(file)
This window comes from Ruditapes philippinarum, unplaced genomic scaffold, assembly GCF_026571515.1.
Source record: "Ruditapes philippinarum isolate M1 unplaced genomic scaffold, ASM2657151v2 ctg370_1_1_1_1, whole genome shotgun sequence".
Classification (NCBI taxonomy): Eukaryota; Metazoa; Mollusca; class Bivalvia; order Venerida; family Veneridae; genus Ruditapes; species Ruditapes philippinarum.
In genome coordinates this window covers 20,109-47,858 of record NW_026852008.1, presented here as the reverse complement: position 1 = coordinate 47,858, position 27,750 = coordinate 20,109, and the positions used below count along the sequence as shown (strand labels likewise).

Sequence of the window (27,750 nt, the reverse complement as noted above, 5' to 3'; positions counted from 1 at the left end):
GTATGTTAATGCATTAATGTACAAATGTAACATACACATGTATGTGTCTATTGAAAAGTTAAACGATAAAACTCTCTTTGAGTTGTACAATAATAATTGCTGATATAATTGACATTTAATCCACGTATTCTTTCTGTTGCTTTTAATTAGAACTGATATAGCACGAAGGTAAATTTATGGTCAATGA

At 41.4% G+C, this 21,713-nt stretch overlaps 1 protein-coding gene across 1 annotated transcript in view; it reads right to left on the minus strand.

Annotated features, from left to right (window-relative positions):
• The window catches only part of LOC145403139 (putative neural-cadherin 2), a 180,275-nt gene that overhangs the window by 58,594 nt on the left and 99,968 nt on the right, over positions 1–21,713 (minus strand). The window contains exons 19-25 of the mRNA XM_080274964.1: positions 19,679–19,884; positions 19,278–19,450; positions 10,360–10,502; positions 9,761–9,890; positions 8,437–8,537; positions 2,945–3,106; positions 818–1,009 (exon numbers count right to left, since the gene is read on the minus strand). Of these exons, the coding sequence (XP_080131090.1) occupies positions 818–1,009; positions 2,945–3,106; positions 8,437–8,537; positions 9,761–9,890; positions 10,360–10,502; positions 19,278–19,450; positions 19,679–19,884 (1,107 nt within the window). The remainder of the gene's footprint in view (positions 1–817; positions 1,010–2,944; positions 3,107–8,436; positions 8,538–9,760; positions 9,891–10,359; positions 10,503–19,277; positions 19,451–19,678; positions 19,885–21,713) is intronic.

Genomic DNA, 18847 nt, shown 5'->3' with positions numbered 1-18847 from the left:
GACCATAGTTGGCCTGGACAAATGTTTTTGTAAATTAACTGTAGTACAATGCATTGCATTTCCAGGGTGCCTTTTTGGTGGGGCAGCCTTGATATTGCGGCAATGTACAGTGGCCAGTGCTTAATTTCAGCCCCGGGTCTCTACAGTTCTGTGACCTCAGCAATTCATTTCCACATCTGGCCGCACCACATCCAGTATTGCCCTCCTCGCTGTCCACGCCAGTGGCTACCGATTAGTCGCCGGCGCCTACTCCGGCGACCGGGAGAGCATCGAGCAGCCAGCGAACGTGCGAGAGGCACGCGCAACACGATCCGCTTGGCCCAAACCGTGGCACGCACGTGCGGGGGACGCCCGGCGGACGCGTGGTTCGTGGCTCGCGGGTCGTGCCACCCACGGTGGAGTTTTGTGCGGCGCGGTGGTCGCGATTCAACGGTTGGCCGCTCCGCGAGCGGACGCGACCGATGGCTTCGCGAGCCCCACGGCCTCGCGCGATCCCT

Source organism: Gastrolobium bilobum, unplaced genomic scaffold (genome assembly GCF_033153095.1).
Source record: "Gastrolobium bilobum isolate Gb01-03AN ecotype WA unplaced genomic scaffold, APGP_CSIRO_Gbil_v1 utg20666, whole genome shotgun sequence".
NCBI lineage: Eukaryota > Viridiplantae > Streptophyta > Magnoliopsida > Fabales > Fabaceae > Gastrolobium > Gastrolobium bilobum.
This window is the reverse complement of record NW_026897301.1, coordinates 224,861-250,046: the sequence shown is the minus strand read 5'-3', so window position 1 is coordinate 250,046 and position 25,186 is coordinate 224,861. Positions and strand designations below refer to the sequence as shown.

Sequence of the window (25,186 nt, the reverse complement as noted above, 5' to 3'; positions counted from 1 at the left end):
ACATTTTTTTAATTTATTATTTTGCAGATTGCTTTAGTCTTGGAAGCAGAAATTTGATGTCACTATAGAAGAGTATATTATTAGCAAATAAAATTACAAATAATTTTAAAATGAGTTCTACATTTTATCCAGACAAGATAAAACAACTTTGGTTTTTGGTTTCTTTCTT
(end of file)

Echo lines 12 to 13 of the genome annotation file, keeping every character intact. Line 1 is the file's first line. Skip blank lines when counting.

Source organism: Gastrolobium bilobum, unplaced genomic scaffold (genome assembly GCF_033153095.1).
Source record: "Gastrolobium bilobum isolate Gb01-03AN ecotype WA unplaced genomic scaffold, APGP_CSIRO_Gbil_v1 utg20666, whole genome shotgun sequence".